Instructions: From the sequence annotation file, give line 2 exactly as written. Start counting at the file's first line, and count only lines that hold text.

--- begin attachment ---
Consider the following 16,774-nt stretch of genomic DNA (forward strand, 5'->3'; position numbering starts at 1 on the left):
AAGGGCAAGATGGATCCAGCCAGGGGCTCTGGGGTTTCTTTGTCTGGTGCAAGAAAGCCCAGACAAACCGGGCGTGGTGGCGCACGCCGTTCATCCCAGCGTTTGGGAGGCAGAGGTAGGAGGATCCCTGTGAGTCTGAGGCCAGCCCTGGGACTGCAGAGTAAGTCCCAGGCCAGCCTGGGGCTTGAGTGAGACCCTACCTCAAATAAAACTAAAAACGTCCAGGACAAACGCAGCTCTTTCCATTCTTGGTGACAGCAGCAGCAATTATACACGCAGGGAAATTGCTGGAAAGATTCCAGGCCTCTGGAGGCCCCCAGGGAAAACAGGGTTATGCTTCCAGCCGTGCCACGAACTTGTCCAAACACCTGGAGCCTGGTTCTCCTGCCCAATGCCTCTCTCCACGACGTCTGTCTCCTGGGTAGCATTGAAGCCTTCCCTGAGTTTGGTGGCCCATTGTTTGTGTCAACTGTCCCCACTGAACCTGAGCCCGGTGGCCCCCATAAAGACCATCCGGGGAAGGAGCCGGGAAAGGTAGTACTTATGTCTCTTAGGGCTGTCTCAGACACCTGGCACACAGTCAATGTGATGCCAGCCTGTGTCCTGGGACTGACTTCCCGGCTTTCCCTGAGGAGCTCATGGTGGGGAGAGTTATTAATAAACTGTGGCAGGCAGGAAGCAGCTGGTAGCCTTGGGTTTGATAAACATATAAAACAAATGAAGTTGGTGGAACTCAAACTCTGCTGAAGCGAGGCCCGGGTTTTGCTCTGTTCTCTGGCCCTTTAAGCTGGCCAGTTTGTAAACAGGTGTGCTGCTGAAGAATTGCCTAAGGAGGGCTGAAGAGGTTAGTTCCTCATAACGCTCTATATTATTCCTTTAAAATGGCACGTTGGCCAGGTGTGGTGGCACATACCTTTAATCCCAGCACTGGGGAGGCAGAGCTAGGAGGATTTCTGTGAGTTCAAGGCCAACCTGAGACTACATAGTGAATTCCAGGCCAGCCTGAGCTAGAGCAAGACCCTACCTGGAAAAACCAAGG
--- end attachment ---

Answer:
AAGGGCAAGATGGATCCAGCCAGGGGCTCTGGGGTTTCTTTGTCTGGTGCAAGAAAGCCCAGACAAACCGGGCGTGGTGGCGCACGCCGTTCATCCCAGCGTTTGGGAGGCAGAGGTAGGAGGATCCCTGTGAGTCTGAGGCCAGCCCTGGGACTGCAGAGTAAGTCCCAGGCCAGCCTGGGGCTTGAGTGAGACCCTACCTCAAATAAAACTAAAAACGTCCAGGACAAACGCAGCTCTTTCCATTCTTGGTGACAGCAGCAGCAATTATACACGCAGGGAAATTGCTGGAAAGATTCCAGGCCTCTGGAGGCCCCCAGGGAAAACAGGGTTATGCTTCCAGCCGTGCCACGAACTTGTCCAAACACCTGGAGCCTGGTTCTCCTGCCCAATGCCTCTCTCCACGACGTCTGTCTCCTGGGTAGCATTGAAGCCTTCCCTGAGTTTGGTGGCCCATTGTTTGTGTCAACTGTCCCCACTGAACCTGAGCCCGGTGGCCCCCATAAAGACCATCCGGGGAAGGAGCCGGGAAAGGTAGTACTTATGTCTCTTAGGGCTGTCTCAGACACCTGGCACACAGTCAATGTGATGCCAGCCTGTGTCCTGGGACTGACTTCCCGGCTTTCCCTGAGGAGCTCATGGTGGGGAGAGTTATTAATAAACTGTGGCAGGCAGGAAGCAGCTGGTAGCCTTGGGTTTGATAAACATATAAAACAAATGAAGTTGGTGGAACTCAAACTCTGCTGAAGCGAGGCCCGGGTTTTGCTCTGTTCTCTGGCCCTTTAAGCTGGCCAGTTTGTAAACAGGTGTGCTGCTGAAGAATTGCCTAAGGAGGGCTGAAGAGGTTAGTTCCTCATAACGCTCTATATTATTCCTTTAAAATGGCACGTTGGCCAGGTGTGGTGGCACATACCTTTAATCCCAGCACTGGGGAGGCAGAGCTAGGAGGATTTCTGTGAGTTCAAGGCCAACCTGAGACTACATAGTGAATTCCAGGCCAGCCTGAGCTAGAGCAAGACCCTACCTGGAAAAACCAAGG